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Rob Cohen
Tyler Perry, Matthew Fox, Edward Burns
Writing Credits:
Marc Moss, Kerry Williamson

A homicide detective is pushed to the brink of his moral and physical limits as he tangles with a ferociously skilled hired killer who specializes in torture and pain.

Box Office:
$35 million.
Opening Weekend
$11,396,768 on 2539 screens.
Domestic Gross

Rated PG-13.

Aspect Ratio: 2.40:1
English DTS-HD MA 7.1
Spanish Dolby 5.1
English Dolby 2.0
Supplements Subtitles:

Runtime: 101 min.
Price: $14.99
Release Date: 2/5/2013

• Audio Commentary with Director Rob Cohen
• “The Psychologist and the Butcher” Featurette
• 4 Deleted Scenes
• Previews


-LG OLED65C6P 65-Inch 4K Ultra HD Smart OLED TV
-Marantz SR7010 9.2 Channel Full 4K Ultra HD AV Surround Receiver
-Panasonic DMP-BDT220P Blu-Ray Player
-Chane A2.4 Speakers
-SVS SB12-NSD 12" 400-watt Sealed Box Subwoofer


Alex Cross [Blu-Ray] (2012)

Reviewed by Colin Jacobson (December 19, 2022)

Back in 1993, James Patterson’s forensic psychologist character Alex Cross made his debut in the novel Along Came a Spider. As played by Morgan Freeman, Cross leapt to the big screen via 1997’s Kiss the Girls.

Freeman reprised the role in 2001’s Along Came a Spider. Neither movie did great business, so the series remained dormant until Tyler Perry starred in a 2012 reboot simply called Alex Cross.

Based on 2006’s novel Cross, Detroit Police Detective Alex Cross (Perry) and his partner Tommy Kane (Edward Burns) get the assignment to investigate the apparent murder of wealthy socialite Fan Yau Lee (Stephanie Jacobsen). They also bring along rookie Monica Ashe (Rachel Nichols) as part of their team.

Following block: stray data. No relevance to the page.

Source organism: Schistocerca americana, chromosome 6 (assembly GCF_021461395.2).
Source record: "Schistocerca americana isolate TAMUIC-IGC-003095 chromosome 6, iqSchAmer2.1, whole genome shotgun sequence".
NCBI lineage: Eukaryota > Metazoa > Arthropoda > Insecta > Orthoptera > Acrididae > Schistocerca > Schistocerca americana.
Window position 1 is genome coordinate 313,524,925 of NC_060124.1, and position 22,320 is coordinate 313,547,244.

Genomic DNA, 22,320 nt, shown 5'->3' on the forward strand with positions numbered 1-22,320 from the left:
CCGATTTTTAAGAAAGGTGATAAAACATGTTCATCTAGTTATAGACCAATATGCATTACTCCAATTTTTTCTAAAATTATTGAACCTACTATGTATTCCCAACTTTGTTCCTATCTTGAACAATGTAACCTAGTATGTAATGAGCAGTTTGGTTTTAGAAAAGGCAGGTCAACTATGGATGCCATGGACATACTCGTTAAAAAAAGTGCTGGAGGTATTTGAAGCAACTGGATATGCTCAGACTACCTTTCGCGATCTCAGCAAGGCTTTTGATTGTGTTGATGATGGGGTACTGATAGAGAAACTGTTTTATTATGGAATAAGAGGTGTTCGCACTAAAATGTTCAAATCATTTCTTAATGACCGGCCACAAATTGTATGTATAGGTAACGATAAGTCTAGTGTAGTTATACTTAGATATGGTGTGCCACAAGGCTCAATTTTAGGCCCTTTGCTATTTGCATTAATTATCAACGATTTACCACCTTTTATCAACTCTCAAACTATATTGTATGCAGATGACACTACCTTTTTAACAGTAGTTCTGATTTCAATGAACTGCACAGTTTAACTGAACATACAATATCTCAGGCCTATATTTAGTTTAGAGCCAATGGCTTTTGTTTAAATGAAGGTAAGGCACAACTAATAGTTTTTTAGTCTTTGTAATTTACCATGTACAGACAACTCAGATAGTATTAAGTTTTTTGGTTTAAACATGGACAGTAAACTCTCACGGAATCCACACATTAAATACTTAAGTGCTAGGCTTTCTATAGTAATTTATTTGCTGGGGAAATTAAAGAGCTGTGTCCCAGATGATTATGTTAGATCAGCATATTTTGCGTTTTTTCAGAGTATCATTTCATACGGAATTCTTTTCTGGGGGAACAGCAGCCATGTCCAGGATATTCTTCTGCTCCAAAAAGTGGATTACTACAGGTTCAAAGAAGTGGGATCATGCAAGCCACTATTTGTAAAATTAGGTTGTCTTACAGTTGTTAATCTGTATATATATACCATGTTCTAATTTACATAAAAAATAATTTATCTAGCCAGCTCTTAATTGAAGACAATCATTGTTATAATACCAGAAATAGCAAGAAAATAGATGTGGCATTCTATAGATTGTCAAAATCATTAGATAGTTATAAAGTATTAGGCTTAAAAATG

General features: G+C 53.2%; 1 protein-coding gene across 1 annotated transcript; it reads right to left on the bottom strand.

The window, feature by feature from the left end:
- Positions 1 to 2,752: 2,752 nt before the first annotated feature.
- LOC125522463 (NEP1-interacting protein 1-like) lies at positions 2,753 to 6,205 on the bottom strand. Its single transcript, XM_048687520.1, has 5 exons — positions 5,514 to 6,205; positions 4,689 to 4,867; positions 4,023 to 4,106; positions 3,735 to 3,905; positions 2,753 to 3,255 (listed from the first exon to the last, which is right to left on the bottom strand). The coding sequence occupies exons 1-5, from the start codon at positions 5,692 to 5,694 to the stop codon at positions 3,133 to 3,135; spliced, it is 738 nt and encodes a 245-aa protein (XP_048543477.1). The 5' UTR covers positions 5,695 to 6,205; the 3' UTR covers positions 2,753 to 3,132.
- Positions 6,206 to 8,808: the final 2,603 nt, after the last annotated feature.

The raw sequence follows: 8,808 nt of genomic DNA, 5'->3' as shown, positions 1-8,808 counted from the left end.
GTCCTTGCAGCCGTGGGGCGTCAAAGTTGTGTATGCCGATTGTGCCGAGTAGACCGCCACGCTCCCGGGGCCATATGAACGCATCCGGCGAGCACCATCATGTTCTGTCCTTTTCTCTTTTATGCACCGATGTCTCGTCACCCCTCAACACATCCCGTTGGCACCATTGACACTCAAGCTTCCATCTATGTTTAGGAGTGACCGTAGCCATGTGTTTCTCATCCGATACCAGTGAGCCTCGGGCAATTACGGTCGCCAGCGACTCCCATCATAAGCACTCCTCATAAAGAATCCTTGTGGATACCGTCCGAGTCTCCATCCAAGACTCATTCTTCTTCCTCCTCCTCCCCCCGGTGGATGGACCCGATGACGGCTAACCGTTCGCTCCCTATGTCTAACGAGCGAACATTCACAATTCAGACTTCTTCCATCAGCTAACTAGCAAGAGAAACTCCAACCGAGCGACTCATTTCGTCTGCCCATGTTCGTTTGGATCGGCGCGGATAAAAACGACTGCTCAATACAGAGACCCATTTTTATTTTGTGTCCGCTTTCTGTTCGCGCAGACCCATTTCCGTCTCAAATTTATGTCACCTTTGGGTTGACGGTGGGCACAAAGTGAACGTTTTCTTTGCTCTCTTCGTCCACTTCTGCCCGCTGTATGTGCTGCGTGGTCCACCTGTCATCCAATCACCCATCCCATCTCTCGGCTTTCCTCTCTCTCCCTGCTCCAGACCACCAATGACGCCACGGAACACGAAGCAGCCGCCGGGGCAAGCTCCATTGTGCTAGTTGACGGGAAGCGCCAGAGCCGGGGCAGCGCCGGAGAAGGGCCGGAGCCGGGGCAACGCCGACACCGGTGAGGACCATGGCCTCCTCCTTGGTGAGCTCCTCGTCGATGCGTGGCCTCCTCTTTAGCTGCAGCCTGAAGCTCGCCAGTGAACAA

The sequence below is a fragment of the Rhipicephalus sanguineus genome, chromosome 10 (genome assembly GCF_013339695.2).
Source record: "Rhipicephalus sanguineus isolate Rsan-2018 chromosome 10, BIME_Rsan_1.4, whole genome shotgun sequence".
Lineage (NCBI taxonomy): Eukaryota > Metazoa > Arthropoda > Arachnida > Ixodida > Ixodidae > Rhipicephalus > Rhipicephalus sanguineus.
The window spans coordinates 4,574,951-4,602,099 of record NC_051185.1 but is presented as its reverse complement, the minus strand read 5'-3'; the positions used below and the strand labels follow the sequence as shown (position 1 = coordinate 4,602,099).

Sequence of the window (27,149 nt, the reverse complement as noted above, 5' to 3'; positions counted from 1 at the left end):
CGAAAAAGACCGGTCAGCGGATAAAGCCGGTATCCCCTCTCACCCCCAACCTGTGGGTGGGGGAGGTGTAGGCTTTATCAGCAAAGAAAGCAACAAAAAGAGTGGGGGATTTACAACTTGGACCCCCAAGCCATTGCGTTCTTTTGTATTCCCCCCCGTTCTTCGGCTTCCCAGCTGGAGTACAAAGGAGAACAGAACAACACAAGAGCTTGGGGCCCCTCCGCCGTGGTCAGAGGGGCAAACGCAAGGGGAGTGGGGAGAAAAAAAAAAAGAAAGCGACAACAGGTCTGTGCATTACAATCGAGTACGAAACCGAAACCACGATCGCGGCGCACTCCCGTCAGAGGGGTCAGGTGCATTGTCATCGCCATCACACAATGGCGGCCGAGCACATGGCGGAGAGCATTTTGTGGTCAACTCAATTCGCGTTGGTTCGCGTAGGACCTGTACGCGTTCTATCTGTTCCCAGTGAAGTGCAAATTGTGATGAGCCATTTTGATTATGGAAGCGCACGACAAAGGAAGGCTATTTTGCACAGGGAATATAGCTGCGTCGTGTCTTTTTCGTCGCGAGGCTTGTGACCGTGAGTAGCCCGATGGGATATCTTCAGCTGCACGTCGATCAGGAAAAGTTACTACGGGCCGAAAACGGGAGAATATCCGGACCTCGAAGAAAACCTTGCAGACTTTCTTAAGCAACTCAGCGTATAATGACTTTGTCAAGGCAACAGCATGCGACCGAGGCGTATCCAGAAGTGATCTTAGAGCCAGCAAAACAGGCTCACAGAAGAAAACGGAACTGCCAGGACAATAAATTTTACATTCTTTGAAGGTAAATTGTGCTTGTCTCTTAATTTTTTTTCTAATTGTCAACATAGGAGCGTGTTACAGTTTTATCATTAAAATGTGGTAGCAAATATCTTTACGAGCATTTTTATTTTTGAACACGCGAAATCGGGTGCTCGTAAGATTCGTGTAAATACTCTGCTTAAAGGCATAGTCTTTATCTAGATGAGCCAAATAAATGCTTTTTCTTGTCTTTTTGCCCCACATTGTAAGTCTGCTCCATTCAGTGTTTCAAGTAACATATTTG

As Cross and company dig into the case, they discover more than an isolated incident. They butt heads with an assassin known solely as “Picasso” (Matthew Fox) and try to stay ahead of his violent spree.

Perry gained most of his fame as the cross-dressing star of the “Madea” movies, and that character remains his primary legacy. Perry tried to break out of this mold with Cross, but after it flopped at the box office, he retreated to the comfort zone of Madea for most of his projects over the last decade.

Based on what I saw with Cross, I can’t say audiences lost out on cinematic greatness. Whatever charm Perry may bring to his comedies feels absolutely absent here, as he makes for an intensely dull protagonist.

Of course, Perry seemed unlikely to compete with Morgan Freeman, the first cinematic Cross. And that doesn’t seem like a matter of shame, as few film actors match up with the talent of Freeman.

Nonetheless, it feels nearly shocking to observe how bland Perry seems in the role. Perhaps he wanted to get away from the broad flamboyance of Madea as much as possible with his dramatic role here.

Whatever the motivation, Perry provides a pancake-flat performance, and he robs the movie of its potential passion. Perry sleepwalks through the part of proves remarkably devoid of charisma or personality.

Not that the rest of Cross shows much promise. Look up “journeyman director” and you’ll find a photo of Cross filmmaker Rob Cohen.

Oh, Cohen made some reasonably entertaining movies over his decades in the business. However, I’d feel hard-pressed to find a single Cohen flick that I could call more than “moderately watchable”, as efforts like the original Fast and the Furious and Dragonheart never really excelled.

Cross falls on the lower end of Cohen’s filmography. It might not offer his worst movie, but it delivers one of his weaker efforts.

Cohen simply can’t find anything creative to do with the material. Granted, given how well-trodden this genre is, it becomes tough for anyone to innovate.